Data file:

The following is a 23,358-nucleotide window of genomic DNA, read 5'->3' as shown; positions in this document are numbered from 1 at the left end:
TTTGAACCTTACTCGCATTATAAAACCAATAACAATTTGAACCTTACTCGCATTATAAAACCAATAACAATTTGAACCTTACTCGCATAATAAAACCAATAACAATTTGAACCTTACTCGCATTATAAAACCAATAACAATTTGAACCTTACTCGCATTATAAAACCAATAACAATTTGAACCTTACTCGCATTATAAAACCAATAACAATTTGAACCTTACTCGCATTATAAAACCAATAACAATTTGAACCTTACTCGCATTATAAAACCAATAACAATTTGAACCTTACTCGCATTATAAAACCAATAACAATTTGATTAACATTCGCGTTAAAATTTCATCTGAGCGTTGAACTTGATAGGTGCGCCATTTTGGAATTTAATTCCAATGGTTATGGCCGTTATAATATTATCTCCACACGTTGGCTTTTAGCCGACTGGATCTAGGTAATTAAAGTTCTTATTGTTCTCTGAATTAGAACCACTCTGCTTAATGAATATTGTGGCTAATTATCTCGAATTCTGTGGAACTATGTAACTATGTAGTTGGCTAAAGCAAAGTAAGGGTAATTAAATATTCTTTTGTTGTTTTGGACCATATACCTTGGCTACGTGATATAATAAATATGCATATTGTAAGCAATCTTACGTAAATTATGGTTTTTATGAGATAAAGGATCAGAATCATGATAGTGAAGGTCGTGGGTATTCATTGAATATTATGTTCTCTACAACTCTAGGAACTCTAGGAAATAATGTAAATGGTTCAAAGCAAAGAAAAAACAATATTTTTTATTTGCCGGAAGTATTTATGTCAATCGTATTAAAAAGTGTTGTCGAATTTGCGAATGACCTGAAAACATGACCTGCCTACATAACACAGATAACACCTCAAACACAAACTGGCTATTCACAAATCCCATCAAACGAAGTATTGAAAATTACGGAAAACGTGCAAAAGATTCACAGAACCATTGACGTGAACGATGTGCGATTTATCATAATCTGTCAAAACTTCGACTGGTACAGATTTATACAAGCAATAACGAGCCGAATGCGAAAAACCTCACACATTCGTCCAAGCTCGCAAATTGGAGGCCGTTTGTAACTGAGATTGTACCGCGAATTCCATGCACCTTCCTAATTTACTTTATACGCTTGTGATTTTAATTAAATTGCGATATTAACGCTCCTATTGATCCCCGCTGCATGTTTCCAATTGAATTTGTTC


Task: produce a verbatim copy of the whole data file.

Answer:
The following is a 23,358-nucleotide window of genomic DNA, read 5'->3' as shown; positions in this document are numbered from 1 at the left end:
TTTGAACCTTACTCGCATTATAAAACCAATAACAATTTGAACCTTACTCGCATTATAAAACCAATAACAATTTGAACCTTACTCGCATAATAAAACCAATAACAATTTGAACCTTACTCGCATTATAAAACCAATAACAATTTGAACCTTACTCGCATTATAAAACCAATAACAATTTGAACCTTACTCGCATTATAAAACCAATAACAATTTGAACCTTACTCGCATTATAAAACCAATAACAATTTGAACCTTACTCGCATTATAAAACCAATAACAATTTGAACCTTACTCGCATTATAAAACCAATAACAATTTGATTAACATTCGCGTTAAAATTTCATCTGAGCGTTGAACTTGATAGGTGCGCCATTTTGGAATTTAATTCCAATGGTTATGGCCGTTATAATATTATCTCCACACGTTGGCTTTTAGCCGACTGGATCTAGGTAATTAAAGTTCTTATTGTTCTCTGAATTAGAACCACTCTGCTTAATGAATATTGTGGCTAATTATCTCGAATTCTGTGGAACTATGTAACTATGTAGTTGGCTAAAGCAAAGTAAGGGTAATTAAATATTCTTTTGTTGTTTTGGACCATATACCTTGGCTACGTGATATAATAAATATGCATATTGTAAGCAATCTTACGTAAATTATGGTTTTTATGAGATAAAGGATCAGAATCATGATAGTGAAGGTCGTGGGTATTCATTGAATATTATGTTCTCTACAACTCTAGGAACTCTAGGAAATAATGTAAATGGTTCAAAGCAAAGAAAAAACAATATTTTTTATTTGCCGGAAGTATTTATGTCAATCGTATTAAAAAGTGTTGTCGAATTTGCGAATGACCTGAAAACATGACCTGCCTACATAACACAGATAACACCTCAAACACAAACTGGCTATTCACAAATCCCATCAAACGAAGTATTGAAAATTACGGAAAACGTGCAAAAGATTCACAGAACCATTGACGTGAACGATGTGCGATTTATCATAATCTGTCAAAACTTCGACTGGTACAGATTTATACAAGCAATAACGAGCCGAATGCGAAAAACCTCACACATTCGTCCAAGCTCGCAAATTGGAGGCCGTTTGTAACTGAGATTGTACCGCGAATTCCATGCACCTTCCTAATTTACTTTATACGCTTGTGATTTTAATTAAATTGCGATATTAACGCTCCTATTGATCCCCGCTGCATGTTTCCAATTGAATTTGTTC